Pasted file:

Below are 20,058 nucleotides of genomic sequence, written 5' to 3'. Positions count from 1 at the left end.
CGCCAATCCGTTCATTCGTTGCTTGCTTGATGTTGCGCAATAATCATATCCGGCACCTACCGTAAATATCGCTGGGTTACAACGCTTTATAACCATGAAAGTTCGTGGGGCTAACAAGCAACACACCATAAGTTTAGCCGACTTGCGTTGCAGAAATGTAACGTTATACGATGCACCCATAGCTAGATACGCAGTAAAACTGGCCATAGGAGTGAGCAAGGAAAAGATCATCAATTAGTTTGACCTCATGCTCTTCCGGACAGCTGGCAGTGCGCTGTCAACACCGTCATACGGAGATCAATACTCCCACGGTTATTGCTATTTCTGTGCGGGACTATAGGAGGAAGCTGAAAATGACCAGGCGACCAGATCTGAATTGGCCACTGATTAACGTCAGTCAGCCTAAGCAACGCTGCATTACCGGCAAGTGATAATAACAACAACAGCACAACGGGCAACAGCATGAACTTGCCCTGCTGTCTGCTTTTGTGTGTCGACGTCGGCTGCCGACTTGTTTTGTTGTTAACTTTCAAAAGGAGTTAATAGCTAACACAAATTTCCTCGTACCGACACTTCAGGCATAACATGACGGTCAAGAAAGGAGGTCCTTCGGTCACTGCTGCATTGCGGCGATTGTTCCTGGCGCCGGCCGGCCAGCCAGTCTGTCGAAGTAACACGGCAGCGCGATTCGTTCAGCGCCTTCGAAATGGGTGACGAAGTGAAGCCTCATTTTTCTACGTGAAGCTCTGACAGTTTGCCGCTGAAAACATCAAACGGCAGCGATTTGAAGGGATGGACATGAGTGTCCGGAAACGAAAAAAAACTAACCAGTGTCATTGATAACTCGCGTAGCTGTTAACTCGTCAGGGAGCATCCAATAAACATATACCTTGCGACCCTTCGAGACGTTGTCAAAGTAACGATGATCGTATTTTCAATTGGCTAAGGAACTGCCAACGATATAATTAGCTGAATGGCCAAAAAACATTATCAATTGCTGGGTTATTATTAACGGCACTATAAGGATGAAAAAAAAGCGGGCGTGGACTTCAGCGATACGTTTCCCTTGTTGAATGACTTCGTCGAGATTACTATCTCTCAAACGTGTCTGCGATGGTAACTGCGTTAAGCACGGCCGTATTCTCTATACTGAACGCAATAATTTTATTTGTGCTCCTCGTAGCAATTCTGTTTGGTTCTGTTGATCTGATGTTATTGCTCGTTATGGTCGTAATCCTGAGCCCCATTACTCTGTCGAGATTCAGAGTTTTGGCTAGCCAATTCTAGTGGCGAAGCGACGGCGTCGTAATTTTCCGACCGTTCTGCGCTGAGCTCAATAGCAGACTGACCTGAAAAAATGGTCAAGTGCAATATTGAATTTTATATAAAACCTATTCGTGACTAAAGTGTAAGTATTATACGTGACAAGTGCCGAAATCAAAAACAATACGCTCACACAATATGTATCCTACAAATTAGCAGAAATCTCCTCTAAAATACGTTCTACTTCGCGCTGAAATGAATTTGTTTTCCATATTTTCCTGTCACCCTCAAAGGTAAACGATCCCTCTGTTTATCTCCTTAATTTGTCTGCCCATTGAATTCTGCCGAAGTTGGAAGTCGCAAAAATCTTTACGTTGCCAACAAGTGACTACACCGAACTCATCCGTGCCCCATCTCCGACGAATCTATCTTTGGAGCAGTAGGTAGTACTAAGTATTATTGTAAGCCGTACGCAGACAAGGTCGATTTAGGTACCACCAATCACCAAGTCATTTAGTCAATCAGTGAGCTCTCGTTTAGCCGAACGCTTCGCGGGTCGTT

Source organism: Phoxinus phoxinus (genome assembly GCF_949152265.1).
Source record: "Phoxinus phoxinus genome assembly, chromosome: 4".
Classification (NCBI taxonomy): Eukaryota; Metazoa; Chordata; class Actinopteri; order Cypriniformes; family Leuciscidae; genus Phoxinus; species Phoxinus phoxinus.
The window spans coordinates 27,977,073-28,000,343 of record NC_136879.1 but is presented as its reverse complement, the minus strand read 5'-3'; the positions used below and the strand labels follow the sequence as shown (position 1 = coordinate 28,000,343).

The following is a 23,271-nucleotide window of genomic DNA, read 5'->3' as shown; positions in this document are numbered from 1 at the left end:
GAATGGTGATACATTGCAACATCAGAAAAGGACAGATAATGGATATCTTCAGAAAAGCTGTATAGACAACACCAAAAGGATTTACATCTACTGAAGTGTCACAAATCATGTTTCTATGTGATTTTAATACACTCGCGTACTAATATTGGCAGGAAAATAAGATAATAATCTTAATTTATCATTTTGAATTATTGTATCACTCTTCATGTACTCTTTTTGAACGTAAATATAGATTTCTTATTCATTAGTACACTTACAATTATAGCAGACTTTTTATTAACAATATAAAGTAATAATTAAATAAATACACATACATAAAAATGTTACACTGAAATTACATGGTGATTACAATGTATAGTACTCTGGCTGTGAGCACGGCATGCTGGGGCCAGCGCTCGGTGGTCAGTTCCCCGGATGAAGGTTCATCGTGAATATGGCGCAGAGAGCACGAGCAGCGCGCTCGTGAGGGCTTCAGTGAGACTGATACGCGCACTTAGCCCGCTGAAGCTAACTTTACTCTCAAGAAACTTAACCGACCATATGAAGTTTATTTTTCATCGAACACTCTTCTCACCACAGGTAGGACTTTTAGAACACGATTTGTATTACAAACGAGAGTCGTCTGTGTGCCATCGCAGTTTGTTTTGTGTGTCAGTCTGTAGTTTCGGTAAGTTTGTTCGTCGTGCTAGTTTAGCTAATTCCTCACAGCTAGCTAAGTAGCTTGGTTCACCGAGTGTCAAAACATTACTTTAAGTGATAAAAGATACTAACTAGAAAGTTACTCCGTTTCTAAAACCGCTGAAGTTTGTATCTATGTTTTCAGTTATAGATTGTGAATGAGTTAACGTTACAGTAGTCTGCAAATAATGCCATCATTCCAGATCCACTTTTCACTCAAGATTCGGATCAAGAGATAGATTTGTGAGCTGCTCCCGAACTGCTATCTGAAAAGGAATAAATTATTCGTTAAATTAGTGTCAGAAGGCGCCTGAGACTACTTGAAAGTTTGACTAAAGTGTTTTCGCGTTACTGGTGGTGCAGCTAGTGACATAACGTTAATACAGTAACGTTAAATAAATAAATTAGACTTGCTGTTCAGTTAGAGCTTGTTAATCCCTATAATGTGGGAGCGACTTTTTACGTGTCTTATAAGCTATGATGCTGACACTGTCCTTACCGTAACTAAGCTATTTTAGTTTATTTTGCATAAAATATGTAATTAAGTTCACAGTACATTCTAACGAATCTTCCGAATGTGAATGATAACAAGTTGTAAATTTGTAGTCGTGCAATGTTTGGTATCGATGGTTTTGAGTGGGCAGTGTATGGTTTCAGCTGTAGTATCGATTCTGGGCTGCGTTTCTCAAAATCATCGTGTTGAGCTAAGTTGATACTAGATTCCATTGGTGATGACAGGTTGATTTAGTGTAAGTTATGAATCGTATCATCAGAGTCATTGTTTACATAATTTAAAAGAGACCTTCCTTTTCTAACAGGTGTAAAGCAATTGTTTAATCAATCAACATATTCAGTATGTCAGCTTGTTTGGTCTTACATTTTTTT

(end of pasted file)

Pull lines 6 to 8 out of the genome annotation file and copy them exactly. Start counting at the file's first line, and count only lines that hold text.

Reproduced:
The window spans coordinates 27,977,073-28,000,343 of record NC_136879.1 but is presented as its reverse complement, the minus strand read 5'-3'; the positions used below and the strand labels follow the sequence as shown (position 1 = coordinate 28,000,343).

The following is a 23,271-nucleotide window of genomic DNA, read 5'->3' as shown; positions in this document are numbered from 1 at the left end:
GAATGGTGATACATTGCAACATCAGAAAAGGACAGATAATGGATATCTTCAGAAAAGCTGTATAGACAACACCAAAAGGATTTACATCTACTGAAGTGTCACAAATCATGTTTCTATGTGATTTTAATACACTCGCGTACTAATATTGGCAGGAAAATAAGATAATAATCTTAATTTATCATTTTGAATTATTGTATCACTCTTCATGTACTCTTTTTGAACGTAAATATAGATTTCTTATTCATTAGTACACTTACAATTATAGCAGACTTTTTATTAACAATATAAAGTAATAATTAAATAAATACACATACATAAAAATGTTACACTGAAATTACATGGTGATTACAATGTATAGTACTCTGGCTGTGAGCACGGCATGCTGGGGCCAGCGCTCGGTGGTCAGTTCCCCGGATGAAGGTTCATCGTGAATATGGCGCAGAGAGCACGAGCAGCGCGCTCGTGAGGGCTTCAGTGAGACTGATACGCGCACTTAGCCCGCTGAAGCTAACTTTACTCTCAAGAAACTTAACCGACCATATGAAGTTTATTTTTCATCGAACACTCTTCTCACCACAGGTAGGACTTTTAGAACACGATTTGTATTACAAACGAGAGTCGTCTGTGTGCCATCGCAGTTTGTTTTGTGTGTCAGTCTGTAGTTTCGGTAAGTTTGTTCGTCGTGCTAGTTTAGCTAATTCCTCACAGCTAGCTAAGTAGCTTGGTTCACCGAGTGTCAAAACATTACTTTAAGTGATAAAAGATACTAACTAGAAAGTTACTCCGTTTCTAAAACCGCTGAAGTTTGTATCTATGTTTTCAGTTATAGATTGTGAATGAGTTAACGTTACAGTAGTCTGCAAATAATGCCATCATTCCAGATCCACTTTTCACTCAAGATTCGGATCAAGAGATAGATTTGTGAGCTGCTCCCGAACTGCTATCTGAAAAGGAATAAATTATTCGTTAAATTAGTGTCAGAAGGCGCCTGAGACTACTTGAAAGTTTGACTAAAGTGTTTTCGCGTTACTGGTGGTGCAGCTAGTGACATAACGTTAATACAGTAACGTTAAATAAATAAATTAGACTTGCTGTTCAGTTAGAGCTTGTTAATCCCTATAATGTGGGAGCGACTTTTTACGTGTCTTATAAGCTATGATGCTGACACTGTCCTTACCGTAACTAAGCTATTTTAGTTTATTTTGCATAAAATATGTAATTAAGTTCACAGTACATTCTAACGAATCTTCCGAATGTGAATGATAACAAGTTGTAAATTTGTAGTCGTGCAATGTTTGGTATCGATGGTTTTGAGTGGGCAGTGTATGGTTTCAGCTGTAGTATCGATTCTGGGCTGCGTTTCTCAAAATCATCGTGTTGAGCTAAGTTGATACTAGATTCCATTGGTGATGACAGGTTGATTTAGTGTAAGTTATGAATCGTATCATCAGAGTCATTGTTTACATAATTTAAAAGAGACCTTCCTTTTCTAACAGGTGTAAAGCAATTGTTTAATCAATCAACATATTCAGTATGTCAGCTTGTTTGGTCTTACATTTTTTT